One great challenge facing society is where to draw the line between an individual’s right to privacy and the government’s right to tax, regulate, and enforce the law. Few areas illustrate this problem as well as the way we spend our money.
Our transactions are increasingly digital (and thus easily tracked), and in places like China many companies are adopting biometrics (like fingerprints or eye scans) to verify who we are (see “10 Breakthrough Technologies: Paying with Your Face”). In India, the government has taken biometric data from 1.1 billion people. But these developments alone don’t give us a good answer to the question of what we should do with good old-fashioned paper currency.
The demand for cash has dwindled in the legal, tax-compliant economy, but the underground economy uses it as much as ever. Incredibly, given that 95 percent of Americans report that they’ve never held a $100 bill (the rest say they hold one occasionally), there are 34 $100 bills floating around for every man, woman, and child in the country. Similar figures hold for big bills in other advanced economies. What are they being used for? The evidence seems clear: a huge amount of the world’s cash supply is used to facilitate tax evasion, crime, and corruption.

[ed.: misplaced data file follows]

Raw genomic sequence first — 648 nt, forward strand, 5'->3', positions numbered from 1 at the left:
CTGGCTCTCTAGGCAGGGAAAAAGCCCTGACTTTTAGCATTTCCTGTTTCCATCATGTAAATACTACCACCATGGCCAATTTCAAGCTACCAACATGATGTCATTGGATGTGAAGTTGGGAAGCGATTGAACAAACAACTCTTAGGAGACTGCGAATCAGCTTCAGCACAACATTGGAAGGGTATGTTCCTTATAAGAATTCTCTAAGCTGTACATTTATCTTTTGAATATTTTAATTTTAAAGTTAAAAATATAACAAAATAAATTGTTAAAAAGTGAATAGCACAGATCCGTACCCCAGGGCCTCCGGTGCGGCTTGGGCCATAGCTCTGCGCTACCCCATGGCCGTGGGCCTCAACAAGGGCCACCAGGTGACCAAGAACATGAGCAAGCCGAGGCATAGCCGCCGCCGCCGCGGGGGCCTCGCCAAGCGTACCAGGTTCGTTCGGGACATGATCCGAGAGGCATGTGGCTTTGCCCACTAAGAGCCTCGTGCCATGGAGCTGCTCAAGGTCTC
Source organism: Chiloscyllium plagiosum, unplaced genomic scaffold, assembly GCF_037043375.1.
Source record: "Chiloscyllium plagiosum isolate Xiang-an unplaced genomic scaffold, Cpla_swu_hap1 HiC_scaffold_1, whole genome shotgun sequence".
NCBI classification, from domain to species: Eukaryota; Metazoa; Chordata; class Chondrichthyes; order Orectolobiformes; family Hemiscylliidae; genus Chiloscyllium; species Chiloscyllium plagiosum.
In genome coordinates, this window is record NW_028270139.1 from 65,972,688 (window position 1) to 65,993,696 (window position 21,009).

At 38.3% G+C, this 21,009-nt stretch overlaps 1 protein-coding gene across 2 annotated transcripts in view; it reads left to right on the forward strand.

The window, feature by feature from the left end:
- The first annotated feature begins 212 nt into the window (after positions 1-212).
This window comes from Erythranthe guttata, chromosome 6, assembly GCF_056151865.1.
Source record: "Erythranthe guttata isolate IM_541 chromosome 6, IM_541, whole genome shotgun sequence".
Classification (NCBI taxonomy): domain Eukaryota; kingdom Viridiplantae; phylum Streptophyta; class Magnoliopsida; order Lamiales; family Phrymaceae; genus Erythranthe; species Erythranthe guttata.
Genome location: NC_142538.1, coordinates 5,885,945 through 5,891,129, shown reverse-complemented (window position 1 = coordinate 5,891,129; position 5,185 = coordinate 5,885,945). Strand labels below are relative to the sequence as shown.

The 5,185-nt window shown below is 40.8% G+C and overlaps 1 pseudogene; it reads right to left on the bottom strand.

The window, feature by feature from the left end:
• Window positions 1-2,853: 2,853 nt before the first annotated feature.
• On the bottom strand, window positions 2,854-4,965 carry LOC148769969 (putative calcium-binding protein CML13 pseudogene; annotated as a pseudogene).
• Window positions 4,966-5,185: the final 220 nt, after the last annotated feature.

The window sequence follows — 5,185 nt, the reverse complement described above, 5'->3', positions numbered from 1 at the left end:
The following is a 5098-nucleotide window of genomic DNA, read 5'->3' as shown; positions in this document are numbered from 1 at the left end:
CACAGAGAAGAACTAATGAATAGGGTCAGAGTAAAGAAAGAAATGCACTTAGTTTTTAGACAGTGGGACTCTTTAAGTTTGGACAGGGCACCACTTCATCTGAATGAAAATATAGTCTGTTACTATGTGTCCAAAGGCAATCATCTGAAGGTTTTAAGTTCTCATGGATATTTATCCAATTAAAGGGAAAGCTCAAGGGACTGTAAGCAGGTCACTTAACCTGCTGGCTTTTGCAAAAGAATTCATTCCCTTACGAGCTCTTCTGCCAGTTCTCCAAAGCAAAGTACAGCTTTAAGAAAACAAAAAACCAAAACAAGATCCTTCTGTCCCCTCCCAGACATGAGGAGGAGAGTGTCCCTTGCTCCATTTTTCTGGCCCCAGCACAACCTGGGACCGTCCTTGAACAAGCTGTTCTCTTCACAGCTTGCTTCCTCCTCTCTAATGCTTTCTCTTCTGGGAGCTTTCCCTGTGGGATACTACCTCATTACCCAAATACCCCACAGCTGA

Given that, going to a completely cashless society might appear to be a great idea. But it’s not so simple. Ordinary people rely on cash to protect their privacy, and cash still comes in handy during prolonged power outages. One way to deal with the problem might be to phase out large-denomination notes such as the U.S. $100 bill, the 500-euro note, and the 1,000 Swiss franc note—anything worth $50 or more. (Although I wouldn’t suggest following the example of India, which recently phased out 85 percent of its currency supply almost overnight. This move had disastrous effects that could have been avoided if the change had been made more gradually, over a period of years.)
We shouldn’t get rid of cash entirely. Even with the rapid evolution of new technologies such as Bitcoin, paper currency provides ordinary citizens with a critical safety valve. The government’s objective in regulating new or old transaction technologies should be to discourage wholesale tax evasion and crime while leaving ordinary people a margin of privacy and convenience in their ordinary lives. Putting the economy on a cash diet is a good idea. Literally going cashless is not.
Kenneth Rogoff is a professor of economics at Harvard University and the author of The Curse of Cash.
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